Wednesday, May 22, 2024

Batswana stranded abroad should be rescued

A few months ago the Director General of DIS (Directorate of Intelligence and Security) issued a public statement outlining incidents through which many Batswana have found themselves stranded abroad.

Many of these Batswana have since become sex slaves in brothels or are facing other forms of abuse.
While many of them would want to come back home, there simply is no way for them to do that.

We revisit this issue not just because of its importance and urgency but also because the estimates by DIS at the time have turned out to be somewhat conservative.

Ever since the statement by DIS, it has come to light that the real number of Botswana hostages overseas is much higher.

This is a situation to which as a moral nation we cannot continue turning a blind eye any longer.

We note with some level of reassurance that Botswana Government has at least in principle underscored the gravity of the issue at hand and steps are being put in place not only to bring home these hostages but also to close down the gaps that exist here at home as to have allowed these people to end up trapped abroad in the first place.

Our hope as Sunday Standard is that this issue will not be politicised.
It is also our hope that the matter will be handled on purely humanitarian and moral basis.

It is only when the matter is not politicised that it will unite rather than divide the nation.

It is only when the issue is not politicised that nobody will get an opportunity to make light of what is by any measure turning into a national crisis.

The truth of the matter is that many of the citizens we are talking about chose at free will to seek work and other opportunities abroad.

Even then we should at all cost avoid the easy temptation to blame the victim.
“Once they have travelled to their destinations many of the victims have found themselves stranded, while some have been forced into circumstances such as prostitution, involuntary labour and or refugees,” said a statement from DIS.

According to DIS, these people are victims of criminal syndicates who often approach them or lure them by way of seemingly legitimate newspaper advertisements as well as e-mailed invitations.

It is a crafty work of some Botswana citizens and some expatriate, notably from West Africa and Asia.

“The sophistication of some of these operations is further manifested by their working through seemingly legitimate, registered businesses, in particular locally based travel agencies, and links with fellow agents in the countries of destination.”

In return for promised opportunities, victims are convinced to pay the agents registration and service fees as well as additional money for their air tickets.

“In some cases said air tickets are produced but later discovered to have been fraudulently purchased, thus stranding the victims while placing them in legal jeopardy,” says DIS.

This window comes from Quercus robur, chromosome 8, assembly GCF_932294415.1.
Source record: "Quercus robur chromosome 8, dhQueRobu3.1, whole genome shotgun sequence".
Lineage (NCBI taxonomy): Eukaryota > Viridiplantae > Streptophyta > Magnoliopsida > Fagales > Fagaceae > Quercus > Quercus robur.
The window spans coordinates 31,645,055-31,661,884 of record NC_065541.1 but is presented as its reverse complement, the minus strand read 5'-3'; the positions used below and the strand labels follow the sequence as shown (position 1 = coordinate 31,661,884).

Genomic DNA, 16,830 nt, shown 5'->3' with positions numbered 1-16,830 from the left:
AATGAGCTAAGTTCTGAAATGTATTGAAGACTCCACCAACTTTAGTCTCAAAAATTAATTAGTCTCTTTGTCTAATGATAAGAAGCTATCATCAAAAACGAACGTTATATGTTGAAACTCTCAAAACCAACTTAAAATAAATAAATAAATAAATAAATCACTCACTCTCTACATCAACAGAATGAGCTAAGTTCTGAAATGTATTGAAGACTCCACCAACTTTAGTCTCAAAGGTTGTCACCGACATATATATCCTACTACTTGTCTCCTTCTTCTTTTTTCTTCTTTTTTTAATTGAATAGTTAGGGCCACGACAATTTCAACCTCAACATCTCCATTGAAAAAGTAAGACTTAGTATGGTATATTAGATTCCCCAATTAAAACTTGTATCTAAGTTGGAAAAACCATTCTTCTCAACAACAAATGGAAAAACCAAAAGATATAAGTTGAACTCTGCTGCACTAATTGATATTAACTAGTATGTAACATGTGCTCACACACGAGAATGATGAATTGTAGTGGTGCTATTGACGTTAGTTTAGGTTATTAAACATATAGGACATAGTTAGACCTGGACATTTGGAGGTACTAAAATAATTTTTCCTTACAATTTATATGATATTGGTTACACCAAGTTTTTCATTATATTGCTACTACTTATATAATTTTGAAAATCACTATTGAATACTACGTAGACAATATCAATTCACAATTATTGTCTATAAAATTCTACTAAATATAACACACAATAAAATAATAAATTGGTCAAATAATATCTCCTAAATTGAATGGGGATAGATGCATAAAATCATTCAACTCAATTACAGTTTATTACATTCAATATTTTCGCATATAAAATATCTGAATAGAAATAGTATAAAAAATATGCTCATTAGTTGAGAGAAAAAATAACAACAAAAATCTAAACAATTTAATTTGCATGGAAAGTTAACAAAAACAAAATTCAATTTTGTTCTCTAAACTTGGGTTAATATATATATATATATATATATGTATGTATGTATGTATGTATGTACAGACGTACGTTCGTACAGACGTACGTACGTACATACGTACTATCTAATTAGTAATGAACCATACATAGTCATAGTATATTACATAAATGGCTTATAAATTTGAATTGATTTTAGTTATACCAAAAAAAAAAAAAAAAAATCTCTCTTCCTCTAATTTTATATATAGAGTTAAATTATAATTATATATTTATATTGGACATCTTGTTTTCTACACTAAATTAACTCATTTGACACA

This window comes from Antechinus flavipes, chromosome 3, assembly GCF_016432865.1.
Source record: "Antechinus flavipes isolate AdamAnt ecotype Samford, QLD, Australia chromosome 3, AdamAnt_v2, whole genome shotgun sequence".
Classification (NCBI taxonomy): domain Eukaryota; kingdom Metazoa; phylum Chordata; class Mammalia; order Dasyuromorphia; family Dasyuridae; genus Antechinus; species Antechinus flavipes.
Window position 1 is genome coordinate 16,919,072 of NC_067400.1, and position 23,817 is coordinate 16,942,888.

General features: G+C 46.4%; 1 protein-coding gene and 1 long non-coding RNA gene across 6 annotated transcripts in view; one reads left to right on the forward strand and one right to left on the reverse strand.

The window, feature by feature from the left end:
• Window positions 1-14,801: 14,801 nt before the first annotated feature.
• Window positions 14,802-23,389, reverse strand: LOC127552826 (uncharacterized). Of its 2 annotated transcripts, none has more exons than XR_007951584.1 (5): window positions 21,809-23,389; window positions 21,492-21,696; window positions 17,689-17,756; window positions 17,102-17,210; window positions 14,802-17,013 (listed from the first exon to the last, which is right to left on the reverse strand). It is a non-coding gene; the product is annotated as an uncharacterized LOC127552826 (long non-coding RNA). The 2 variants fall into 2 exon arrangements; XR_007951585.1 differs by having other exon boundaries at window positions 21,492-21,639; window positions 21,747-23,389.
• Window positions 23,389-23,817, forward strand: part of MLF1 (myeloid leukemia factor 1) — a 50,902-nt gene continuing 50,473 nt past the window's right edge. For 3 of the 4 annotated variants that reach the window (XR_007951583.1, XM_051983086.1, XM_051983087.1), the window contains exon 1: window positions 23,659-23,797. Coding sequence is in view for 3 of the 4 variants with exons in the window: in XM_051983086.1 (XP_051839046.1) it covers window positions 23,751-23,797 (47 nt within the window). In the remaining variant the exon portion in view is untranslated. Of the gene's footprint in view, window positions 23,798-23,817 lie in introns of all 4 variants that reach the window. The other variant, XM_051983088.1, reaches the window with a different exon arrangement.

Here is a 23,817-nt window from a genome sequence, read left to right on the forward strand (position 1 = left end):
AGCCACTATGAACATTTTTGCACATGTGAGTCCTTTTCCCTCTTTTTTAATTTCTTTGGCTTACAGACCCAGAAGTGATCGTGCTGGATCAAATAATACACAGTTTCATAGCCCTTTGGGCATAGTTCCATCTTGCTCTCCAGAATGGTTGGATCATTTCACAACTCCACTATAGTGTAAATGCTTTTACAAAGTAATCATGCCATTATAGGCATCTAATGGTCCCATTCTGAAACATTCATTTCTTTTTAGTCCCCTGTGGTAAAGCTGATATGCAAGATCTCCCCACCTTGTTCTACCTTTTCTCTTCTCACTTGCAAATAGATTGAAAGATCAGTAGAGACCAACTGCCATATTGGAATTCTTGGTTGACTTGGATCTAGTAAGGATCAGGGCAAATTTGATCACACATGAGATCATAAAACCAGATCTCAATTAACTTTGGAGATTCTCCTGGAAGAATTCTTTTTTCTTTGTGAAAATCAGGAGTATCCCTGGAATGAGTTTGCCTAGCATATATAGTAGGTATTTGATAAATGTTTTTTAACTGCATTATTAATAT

These people, many of them young women who are desperate for opportunities to further their studies or get employment, have ended up mostly in Europe, North America, Australia or Asia working as sex slaves or, if they are fortunate, surviving on some menial jobs for which they never applied or were promised.

They are victims of travel agencies here in Botswana who collude with some bogus labour bureaus who purport to be working for overseas companies and or colleges.

It is not a secret that Botswana, like the rest of Sub-Saharan Africa, is facing many challenges with regard to high unemployment levels.
The desperation among the young Batswana has been building over the last 15 years or so.

As a result young Batswana who cannot get employment here at home have become easy prey, soft targets if you will, of some of the most evil souls that have made it their commerce to trade in other people across the world.

In the past, we have always heard stories about human trafficking. Of course, in many instances, we did not believe such stories. When we did believe such stories, it never occurred to us that such stories would be about Batswana, our own people who we know closely.

As of now, what should concern us is that young Batswana have become sex toys in the foreign lands.
Uppermost in our minds should be finding ways of bringing these young people back home.

Without carelessly discounting circumstances on just how they ended up in such places in the first instance, we should for now not make it a priority to point out their mistakes and follies.

Pointing out how they ended up in such a situation can only derail us from the immediate task at hand, which is rescuing them and delivering them back home safely.

It is a national responsibility from which we cannot run away.


Read this week's paper